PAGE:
How to Handle the High Cost of Metals 

The escalating cost of building materials is challenging the construction industry to manage costs, including anyone designing with metals, especially “exotic” types, in order to achieve beautiful and sustainable structures. As far as metals are concerned, prudent steps can be taken to minimize exposure to rising prices.

Make Commitments Early
The long process from concept to completion works against the estimator. Material prices increase over time, which negatively impacts the budget. However, trying to play the market by anticipating a decline in prices before placing your order is a mistake. If you are highly skilled at predicting market prices, you should become a commodities trader, but if you are a contractor, installer or fabricator with a metal project in your backlog, you should commit to the work at the earliest possible moment. Of course, when prices are declining, dragging your feet can put money in your pocket, but if you are inclined to speculate in times of price volatility, you are better off on Wall Street.

Secure Funding For Stored Materials
In accepting the early commitment argument, the natural question is: “Who’s going to pay for the metal before it’s needed?” This issue needs to be communicated early in the game. Ideally, the owner should be prepared to provision the cash. The bid documents should clearly reflect this.

Do Value Engineering Up Front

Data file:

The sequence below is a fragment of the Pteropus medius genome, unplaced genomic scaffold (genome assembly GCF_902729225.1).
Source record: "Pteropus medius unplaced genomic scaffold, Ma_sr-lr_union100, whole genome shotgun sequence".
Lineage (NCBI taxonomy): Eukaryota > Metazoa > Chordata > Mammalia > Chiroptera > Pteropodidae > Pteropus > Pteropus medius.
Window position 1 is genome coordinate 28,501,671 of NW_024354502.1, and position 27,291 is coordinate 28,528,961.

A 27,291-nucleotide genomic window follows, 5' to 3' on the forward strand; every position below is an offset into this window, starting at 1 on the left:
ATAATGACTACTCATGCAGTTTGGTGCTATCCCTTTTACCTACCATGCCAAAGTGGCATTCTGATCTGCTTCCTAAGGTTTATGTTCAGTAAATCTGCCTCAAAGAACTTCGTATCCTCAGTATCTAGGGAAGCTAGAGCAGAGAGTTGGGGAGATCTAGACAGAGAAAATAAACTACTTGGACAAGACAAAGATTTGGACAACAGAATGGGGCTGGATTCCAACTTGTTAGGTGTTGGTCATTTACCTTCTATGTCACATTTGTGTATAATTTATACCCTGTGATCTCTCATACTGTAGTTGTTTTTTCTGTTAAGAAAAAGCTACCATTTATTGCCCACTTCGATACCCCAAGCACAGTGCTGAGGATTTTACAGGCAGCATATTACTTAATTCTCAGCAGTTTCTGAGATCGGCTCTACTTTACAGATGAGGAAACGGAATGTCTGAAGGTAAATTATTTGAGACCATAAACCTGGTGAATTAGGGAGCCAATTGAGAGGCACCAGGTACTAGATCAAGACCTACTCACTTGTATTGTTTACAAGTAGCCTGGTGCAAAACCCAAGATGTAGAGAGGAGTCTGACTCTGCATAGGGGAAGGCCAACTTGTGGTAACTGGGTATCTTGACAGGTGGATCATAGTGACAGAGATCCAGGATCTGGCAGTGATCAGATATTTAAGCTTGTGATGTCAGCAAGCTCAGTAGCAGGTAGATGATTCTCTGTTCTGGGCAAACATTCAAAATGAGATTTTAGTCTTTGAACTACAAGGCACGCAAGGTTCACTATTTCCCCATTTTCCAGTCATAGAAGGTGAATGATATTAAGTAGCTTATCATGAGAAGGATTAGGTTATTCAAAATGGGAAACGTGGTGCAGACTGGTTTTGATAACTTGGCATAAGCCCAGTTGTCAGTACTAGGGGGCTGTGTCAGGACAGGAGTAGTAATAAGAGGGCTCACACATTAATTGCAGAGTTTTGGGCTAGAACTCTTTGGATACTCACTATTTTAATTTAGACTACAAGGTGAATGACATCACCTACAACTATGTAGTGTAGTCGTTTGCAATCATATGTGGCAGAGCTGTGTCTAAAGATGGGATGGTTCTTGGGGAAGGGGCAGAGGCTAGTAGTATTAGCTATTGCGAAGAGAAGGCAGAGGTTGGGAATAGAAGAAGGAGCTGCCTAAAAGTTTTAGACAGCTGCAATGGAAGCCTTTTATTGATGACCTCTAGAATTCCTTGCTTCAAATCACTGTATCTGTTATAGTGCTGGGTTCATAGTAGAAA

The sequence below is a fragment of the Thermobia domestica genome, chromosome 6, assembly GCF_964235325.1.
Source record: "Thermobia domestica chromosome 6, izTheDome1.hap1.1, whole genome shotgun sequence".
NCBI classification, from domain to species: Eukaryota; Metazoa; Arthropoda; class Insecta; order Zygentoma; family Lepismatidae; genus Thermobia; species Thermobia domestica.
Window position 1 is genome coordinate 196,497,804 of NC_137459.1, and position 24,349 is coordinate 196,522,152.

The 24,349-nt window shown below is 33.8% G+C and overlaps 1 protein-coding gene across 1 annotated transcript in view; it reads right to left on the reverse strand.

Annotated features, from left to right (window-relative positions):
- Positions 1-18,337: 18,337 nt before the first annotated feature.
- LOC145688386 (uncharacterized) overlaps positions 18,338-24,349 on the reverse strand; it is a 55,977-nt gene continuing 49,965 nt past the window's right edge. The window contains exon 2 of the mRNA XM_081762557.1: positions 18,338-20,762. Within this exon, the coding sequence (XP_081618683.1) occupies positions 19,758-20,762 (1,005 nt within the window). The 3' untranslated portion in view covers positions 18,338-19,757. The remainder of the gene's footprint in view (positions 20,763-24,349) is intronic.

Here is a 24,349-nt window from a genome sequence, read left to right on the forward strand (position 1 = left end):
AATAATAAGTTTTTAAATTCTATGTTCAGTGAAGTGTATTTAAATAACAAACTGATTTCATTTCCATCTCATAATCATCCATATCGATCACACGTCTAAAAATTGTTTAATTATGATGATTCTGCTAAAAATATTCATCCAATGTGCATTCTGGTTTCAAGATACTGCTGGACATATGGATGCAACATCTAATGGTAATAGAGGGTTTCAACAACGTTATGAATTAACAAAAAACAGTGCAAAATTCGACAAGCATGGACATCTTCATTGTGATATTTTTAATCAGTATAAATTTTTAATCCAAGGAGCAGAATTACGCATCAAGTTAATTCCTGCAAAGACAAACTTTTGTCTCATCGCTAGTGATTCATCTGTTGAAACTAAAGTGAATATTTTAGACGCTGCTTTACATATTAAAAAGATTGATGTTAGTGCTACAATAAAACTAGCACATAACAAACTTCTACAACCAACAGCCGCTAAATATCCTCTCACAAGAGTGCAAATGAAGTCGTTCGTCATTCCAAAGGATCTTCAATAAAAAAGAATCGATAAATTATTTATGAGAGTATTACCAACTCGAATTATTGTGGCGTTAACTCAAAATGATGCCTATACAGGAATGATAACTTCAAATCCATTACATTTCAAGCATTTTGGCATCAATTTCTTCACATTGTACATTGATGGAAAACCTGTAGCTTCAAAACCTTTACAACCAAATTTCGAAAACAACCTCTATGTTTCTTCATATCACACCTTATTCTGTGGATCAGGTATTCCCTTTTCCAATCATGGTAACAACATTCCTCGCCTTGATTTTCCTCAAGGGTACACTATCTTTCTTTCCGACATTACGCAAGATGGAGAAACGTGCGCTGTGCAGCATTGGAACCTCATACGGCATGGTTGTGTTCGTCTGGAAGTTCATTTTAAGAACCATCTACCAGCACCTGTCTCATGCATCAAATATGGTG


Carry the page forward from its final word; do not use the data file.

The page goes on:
In the last couple of years, as metal prices have continued to move upward, a significant number of metal products – stainless steel, zinc, copper and even aluminum and steel – have been value-engineered to cheaper materials. While downgrading materials may have “saved” money upfront, the extra time spent searching for cheaper alternatives subjects the budget to escalating prices. Moreover, substituting materials that require maintenance or replacement within the life span of the building may actually increase the lifecycle cost. The owner is best served when an appropriate metal with a long lifecycle and a low lifecycle cost is specified for the project and when all parties stick firmly to the plan.

Communication is critical. If an owner doesn’t understand your rationale or see the value in the materials you selected, state your case. There is much to consider when selecting the right metal for a particular project. Environmental conditions, the structure’s end use, and the amount of anticipated maintenance are just a few. And there are many other considerations once the particular metal is selected, such as grade and finish. You can’t assume that the owner has taken all of those factors into account. Examples of past projects, research, testimonials or information from a material provider or consultant can help solidify your arguments. After all, who wouldn’t want a metal that would need little or no maintenance and would last the life of the building?
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